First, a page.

Several years ago I suffered from West Nile fever after being bitten by an infected mosquito (several bites actually). The flu-like symptoms seemed to last for weeks. Now I try to avoid mosquitoes whenever I can. It's difficult in humid areas!
This article, on Huffington Post, describes what happens to your body when you get a mosquito bite. It also contains a nice graphic of symptoms to look for if you think the bite is causing more than an itch!
It’s the height of summer. Naturally we’re going on hikes, camping trips and hanging out in our backyards. And the mosquitoes are loving it.On warm weather days around dusk and dawn, mosquitoes come out to play and bite unsuspecting humans everywhere (some people are actually genetically predisposed to attract mosquitos, according to one study).According to Jonathan F. Day, a professor of entomology at the University of Florida, mosquito bites happen when a female mosquito probes the skin with her mouth and finds a capillary bed — meaning a network of capillaries that supply blood flow to veins and arteries — close to the skin’s surface.“As part of this probing process, the mosquito releases saliva under the host’s skin at the site of each probe,” Day explained. “The saliva contains proteins, which the host’s immune system sees as foreign substances.”This causes an immediate immune response at the site of the bite and that’s how you end up with a hot, itchy raised welt.Although most mosquito bites just lead to a bump and few itchy days, mosquitos can cause severe allergic reactions and even carry disease. And how do you know if your mosquito bite is something more?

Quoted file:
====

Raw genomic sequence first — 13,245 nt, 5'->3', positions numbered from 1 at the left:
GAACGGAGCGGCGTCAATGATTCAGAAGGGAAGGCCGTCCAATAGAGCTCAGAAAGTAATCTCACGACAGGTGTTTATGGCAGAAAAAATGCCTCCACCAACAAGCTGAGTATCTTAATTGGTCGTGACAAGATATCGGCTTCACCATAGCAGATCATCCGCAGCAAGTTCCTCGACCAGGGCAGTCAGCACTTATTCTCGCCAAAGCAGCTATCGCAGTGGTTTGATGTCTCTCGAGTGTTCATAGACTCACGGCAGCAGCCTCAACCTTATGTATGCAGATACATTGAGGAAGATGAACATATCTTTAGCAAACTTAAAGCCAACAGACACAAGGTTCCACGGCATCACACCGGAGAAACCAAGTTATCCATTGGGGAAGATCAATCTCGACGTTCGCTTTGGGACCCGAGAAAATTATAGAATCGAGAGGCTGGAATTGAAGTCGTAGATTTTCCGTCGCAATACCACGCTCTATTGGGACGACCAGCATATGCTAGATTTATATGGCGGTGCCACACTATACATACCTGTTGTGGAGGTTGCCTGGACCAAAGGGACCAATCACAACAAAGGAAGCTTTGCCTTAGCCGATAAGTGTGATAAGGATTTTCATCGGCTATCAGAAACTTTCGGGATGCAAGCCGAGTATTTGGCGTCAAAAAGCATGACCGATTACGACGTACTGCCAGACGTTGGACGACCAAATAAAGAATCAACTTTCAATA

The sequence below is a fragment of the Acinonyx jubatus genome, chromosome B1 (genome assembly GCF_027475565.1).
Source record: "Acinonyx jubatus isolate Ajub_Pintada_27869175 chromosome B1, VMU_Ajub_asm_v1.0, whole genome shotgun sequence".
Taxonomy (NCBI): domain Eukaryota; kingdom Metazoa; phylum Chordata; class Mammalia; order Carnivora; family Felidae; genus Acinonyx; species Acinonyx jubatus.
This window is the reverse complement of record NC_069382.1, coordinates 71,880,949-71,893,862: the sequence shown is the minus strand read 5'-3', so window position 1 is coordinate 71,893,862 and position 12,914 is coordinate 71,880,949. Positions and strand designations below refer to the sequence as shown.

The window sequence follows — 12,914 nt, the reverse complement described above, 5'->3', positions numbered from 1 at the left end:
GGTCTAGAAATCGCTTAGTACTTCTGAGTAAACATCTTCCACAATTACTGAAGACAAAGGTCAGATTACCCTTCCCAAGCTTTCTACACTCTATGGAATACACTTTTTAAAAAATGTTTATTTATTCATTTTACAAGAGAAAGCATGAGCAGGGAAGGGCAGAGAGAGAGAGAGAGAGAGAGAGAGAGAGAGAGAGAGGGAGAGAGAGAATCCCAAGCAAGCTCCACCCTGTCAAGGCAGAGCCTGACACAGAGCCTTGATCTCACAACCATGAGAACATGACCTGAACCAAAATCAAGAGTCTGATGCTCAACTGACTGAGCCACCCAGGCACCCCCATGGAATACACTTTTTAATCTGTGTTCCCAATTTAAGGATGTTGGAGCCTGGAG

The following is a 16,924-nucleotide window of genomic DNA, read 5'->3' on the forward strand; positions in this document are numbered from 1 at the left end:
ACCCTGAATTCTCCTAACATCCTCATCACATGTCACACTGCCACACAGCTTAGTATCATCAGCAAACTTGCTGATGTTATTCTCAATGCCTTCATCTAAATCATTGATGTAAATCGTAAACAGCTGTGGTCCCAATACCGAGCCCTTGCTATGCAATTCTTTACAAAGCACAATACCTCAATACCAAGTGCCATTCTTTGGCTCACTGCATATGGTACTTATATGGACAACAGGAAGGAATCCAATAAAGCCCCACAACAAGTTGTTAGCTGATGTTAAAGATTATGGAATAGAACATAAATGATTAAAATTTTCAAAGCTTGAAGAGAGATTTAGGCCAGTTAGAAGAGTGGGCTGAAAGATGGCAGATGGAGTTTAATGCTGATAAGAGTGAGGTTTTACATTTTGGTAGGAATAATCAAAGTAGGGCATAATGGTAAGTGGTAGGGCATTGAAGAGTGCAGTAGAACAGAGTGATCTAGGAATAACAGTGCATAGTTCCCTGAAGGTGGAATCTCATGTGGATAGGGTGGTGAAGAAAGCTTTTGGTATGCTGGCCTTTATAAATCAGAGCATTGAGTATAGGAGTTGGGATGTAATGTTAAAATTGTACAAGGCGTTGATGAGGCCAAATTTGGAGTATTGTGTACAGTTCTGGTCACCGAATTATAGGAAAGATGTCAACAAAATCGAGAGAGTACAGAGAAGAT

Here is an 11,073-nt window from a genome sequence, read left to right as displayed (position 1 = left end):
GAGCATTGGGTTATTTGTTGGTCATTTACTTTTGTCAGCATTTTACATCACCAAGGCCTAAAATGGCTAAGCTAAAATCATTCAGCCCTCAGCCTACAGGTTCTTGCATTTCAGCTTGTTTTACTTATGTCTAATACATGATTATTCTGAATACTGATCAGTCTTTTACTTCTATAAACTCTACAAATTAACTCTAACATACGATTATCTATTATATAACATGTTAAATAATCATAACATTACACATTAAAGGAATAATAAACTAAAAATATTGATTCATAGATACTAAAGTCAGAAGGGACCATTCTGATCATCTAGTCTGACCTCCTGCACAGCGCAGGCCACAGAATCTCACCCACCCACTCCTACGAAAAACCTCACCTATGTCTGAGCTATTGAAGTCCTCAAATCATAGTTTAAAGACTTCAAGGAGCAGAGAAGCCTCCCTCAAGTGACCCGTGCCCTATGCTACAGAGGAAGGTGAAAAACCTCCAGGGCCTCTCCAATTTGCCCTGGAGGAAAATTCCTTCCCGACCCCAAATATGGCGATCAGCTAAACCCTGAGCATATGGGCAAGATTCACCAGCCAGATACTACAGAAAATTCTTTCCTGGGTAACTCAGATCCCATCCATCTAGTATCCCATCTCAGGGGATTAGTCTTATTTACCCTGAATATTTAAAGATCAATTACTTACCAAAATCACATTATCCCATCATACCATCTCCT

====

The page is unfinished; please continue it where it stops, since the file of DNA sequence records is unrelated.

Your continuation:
Why the itch?Your body releases a chemical called histamine to combat foreign substances – in this case, mosquito saliva. Histamine causes the blood vessels around the bit to enlarge, making the bump you see on your skin…